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    http://uk.youtube.com/watch?v=jjXyqcx-mYY

    Oh dear. Does anybody feel a little sick with the way people are going on about Obama? I understand the significance of a black/mixed race president of the united states-- its momentous, and I feel proud to have that happen even though im not American or black-- and I have also been very moved by his speeches and mannerisms... I was excited when he was elected. BUT, how Americans are taken over by political rhetoric is amazing. That clip with the song? Are you foreal? Hes still a politician, he hasnt saved humanity (yet?). and we must always be sceptical of politicians and not be so taken over by emotion. This whole election has made me aware of how much emotion, rhetoric and superficiality has a place in the persuasion of American voters. I cant help but feel a little sick, so much propaganda! British politics seems a little more sane and more stomach-able.
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    Newsflash - Obama is not black! He never has been. He's certainly non-white though, but there's nothing momentous about that (most people have some ethnic mixing in their blood line in the past 8 generations). I'm not sure where all the idiocy and media confusion came from, but it's embarassing. They can't even get a basic fact like that right and people are relying on them to convey the news.
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    look at the results, the UK and the rest of the world in general are SO much more hysterical over him than americans are
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    http://www.theonion.com/content/vide...uses_obsessive
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    (Original post by Do Chickens Fly)
    Newsflash - Obama is not black! He never has been. He's certainly non-white though, but there's nothing momentous about that (most people have some ethnic mixing in their blood line in the past 8 generations). I'm not sure where all the idiocy and media confusion came from, but it's embarassing. They can't even get a basic fact like that right and people are relying on them to convey the news.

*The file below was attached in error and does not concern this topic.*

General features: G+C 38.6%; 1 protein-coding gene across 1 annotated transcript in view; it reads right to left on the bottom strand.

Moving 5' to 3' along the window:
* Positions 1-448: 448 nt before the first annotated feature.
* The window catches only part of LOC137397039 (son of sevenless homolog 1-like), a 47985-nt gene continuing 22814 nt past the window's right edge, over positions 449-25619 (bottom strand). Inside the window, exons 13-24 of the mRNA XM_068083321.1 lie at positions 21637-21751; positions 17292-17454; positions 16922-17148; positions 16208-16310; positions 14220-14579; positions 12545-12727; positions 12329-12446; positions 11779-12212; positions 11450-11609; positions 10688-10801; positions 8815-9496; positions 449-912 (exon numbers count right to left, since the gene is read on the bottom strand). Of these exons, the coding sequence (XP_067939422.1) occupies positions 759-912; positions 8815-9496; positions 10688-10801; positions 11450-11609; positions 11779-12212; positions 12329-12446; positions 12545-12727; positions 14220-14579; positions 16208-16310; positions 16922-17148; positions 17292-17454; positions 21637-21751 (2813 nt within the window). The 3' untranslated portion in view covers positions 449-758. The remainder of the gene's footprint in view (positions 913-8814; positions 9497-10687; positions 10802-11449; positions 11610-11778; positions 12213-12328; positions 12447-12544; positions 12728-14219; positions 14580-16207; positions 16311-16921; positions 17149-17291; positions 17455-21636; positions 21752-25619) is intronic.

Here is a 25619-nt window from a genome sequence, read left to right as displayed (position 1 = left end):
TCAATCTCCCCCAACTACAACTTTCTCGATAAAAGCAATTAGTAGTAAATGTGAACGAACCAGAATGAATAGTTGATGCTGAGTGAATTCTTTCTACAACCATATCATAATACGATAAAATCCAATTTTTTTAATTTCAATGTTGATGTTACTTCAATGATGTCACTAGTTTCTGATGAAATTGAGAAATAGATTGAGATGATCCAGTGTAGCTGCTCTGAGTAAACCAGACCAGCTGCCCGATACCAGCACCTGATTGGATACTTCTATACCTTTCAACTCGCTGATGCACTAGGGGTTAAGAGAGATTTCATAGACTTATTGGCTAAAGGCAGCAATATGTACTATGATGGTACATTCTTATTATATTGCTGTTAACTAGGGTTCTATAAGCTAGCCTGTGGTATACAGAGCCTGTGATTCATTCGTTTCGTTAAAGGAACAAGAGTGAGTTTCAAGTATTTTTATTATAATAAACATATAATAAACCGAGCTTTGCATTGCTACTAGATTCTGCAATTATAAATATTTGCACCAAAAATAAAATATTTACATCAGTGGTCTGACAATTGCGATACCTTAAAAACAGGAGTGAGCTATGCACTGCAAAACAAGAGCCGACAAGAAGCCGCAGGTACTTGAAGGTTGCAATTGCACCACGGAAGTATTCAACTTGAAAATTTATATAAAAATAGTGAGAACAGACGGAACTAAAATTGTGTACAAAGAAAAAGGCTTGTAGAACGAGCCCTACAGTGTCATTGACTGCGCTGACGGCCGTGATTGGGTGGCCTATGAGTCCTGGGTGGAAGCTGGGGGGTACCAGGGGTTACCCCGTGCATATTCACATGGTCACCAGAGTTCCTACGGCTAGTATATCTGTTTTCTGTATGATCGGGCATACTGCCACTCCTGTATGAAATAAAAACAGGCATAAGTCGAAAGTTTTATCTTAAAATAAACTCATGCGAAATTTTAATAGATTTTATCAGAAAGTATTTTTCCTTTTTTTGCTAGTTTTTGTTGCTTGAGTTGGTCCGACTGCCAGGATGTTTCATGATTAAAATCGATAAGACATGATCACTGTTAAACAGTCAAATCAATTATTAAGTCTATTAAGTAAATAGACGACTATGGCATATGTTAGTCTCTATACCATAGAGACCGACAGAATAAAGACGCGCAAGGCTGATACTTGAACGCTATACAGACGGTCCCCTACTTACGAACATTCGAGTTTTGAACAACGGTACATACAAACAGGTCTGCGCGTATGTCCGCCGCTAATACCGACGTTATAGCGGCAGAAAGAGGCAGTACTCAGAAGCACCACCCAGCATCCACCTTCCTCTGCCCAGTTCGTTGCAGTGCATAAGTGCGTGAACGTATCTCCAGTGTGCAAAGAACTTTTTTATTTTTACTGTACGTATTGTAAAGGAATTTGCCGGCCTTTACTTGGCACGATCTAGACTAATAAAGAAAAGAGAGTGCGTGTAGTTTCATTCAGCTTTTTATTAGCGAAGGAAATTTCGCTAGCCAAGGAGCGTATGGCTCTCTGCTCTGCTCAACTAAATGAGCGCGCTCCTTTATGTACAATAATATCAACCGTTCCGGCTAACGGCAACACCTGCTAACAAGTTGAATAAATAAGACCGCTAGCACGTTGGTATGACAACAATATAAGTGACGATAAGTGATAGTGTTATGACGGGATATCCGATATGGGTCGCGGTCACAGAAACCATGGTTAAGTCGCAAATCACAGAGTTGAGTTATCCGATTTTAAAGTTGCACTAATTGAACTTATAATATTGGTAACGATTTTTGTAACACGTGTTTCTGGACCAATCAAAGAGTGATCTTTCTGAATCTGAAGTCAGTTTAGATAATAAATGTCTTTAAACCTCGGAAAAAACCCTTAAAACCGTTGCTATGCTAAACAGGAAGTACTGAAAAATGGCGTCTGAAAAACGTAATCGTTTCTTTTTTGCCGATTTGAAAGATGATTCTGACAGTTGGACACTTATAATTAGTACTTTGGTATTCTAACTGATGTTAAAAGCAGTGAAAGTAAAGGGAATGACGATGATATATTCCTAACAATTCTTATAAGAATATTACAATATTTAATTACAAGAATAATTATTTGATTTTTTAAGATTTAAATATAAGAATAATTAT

Well, he's black in that he's mixed race at a very close level (one parent white, the other black). I don't understand the separation - he is coloured - he is not a white man - this is momentous in a nation like America's, surely? Bearing in mind that race is based on little other than skin-colouring, one could surely claim that Obama is black?
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    (Original post by Poica)
    Well, he's black in that he's mixed race at a very close level (one parent white, the other black). I don't understand the separation - he is coloured - he is not a white man - this is momentous in a nation like America's, surely? Bearing in mind that race is based on little other than skin-colouring, one could surely claim that Obama is black?
    Does it matter what his exact ethnicity is? Regardless, for once in a non-white person has been elected as president which is a sign to many that everything is possible if you put your mind towards it.

    (Original post by gemstonezz)
    http://uk.youtube.com/watch?v=jjXyqcx-mYY

    Oh dear. Does anybody feel a little sick with the way people are going on about Obama? I understand the significance of a black/mixed race president of the united states-- its momentous, and I feel proud to have that happen even though im not American or black-- and I have also been very moved by his speeches and mannerisms... I was excited when he was elected. BUT, how Americans are taken over by political rhetoric is amazing. That clip with the song? Are you foreal? Hes still a politician, he hasnt saved humanity (yet?). and we must always be sceptical of politicians and not be so taken over by emotion. This whole election has made me aware of how much emotion, rhetoric and superficiality has a place in the persuasion of American voters. I cant help but feel a little sick, so much propaganda! British politics seems a little more sane and more stomach-able.
    gemstonezz, do i sense some hatred? Instead of spearheading those who celebrate his success why can't you just applause and be quiet? =] Jokes aside.

    The reason why many Americans are so happy is that the Demoncrates have been known to create many jobs and make life so much easier for the working families. I've got relatives in the America and they've told me in numerous occasions that when Bill Clinton was in power jobs where every and tax wasn't so high. However, when George W.(******. (Okay no more jokes)) Bush came into power it seemed like he reversed it. They are happy because of the possibility of life being so much better then it is.
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    Brilliant!:yep:
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    (Original post by Poica)